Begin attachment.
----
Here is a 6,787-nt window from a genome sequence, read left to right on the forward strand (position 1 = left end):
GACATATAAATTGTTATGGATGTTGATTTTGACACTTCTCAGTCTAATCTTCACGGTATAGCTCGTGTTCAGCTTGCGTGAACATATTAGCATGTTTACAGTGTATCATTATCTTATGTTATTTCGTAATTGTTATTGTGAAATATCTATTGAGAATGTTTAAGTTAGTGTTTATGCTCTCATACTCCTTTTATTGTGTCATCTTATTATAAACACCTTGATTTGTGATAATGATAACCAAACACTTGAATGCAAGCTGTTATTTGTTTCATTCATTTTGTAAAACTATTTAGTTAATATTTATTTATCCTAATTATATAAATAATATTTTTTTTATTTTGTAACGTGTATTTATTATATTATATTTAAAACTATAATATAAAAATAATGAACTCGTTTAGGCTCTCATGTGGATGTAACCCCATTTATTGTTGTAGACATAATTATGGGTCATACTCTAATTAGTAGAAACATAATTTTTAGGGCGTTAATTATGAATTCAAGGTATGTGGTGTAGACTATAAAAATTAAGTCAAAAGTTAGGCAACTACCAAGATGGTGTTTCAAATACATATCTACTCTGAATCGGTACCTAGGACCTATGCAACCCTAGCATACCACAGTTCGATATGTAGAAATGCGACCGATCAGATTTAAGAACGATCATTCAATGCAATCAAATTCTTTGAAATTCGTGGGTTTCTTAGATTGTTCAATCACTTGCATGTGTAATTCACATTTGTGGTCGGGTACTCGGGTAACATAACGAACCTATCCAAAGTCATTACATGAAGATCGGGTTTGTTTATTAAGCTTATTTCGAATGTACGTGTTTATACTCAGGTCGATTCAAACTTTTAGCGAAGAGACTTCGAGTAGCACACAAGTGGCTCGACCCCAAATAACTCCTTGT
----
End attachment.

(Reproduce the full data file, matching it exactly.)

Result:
Here is a 6,787-nt window from a genome sequence, read left to right on the forward strand (position 1 = left end):
GACATATAAATTGTTATGGATGTTGATTTTGACACTTCTCAGTCTAATCTTCACGGTATAGCTCGTGTTCAGCTTGCGTGAACATATTAGCATGTTTACAGTGTATCATTATCTTATGTTATTTCGTAATTGTTATTGTGAAATATCTATTGAGAATGTTTAAGTTAGTGTTTATGCTCTCATACTCCTTTTATTGTGTCATCTTATTATAAACACCTTGATTTGTGATAATGATAACCAAACACTTGAATGCAAGCTGTTATTTGTTTCATTCATTTTGTAAAACTATTTAGTTAATATTTATTTATCCTAATTATATAAATAATATTTTTTTTATTTTGTAACGTGTATTTATTATATTATATTTAAAACTATAATATAAAAATAATGAACTCGTTTAGGCTCTCATGTGGATGTAACCCCATTTATTGTTGTAGACATAATTATGGGTCATACTCTAATTAGTAGAAACATAATTTTTAGGGCGTTAATTATGAATTCAAGGTATGTGGTGTAGACTATAAAAATTAAGTCAAAAGTTAGGCAACTACCAAGATGGTGTTTCAAATACATATCTACTCTGAATCGGTACCTAGGACCTATGCAACCCTAGCATACCACAGTTCGATATGTAGAAATGCGACCGATCAGATTTAAGAACGATCATTCAATGCAATCAAATTCTTTGAAATTCGTGGGTTTCTTAGATTGTTCAATCACTTGCATGTGTAATTCACATTTGTGGTCGGGTACTCGGGTAACATAACGAACCTATCCAAAGTCATTACATGAAGATCGGGTTTGTTTATTAAGCTTATTTCGAATGTACGTGTTTATACTCAGGTCGATTCAAACTTTTAGCGAAGAGACTTCGAGTAGCACACAAGTGGCTCGACCCCAAATAACTCCTTGT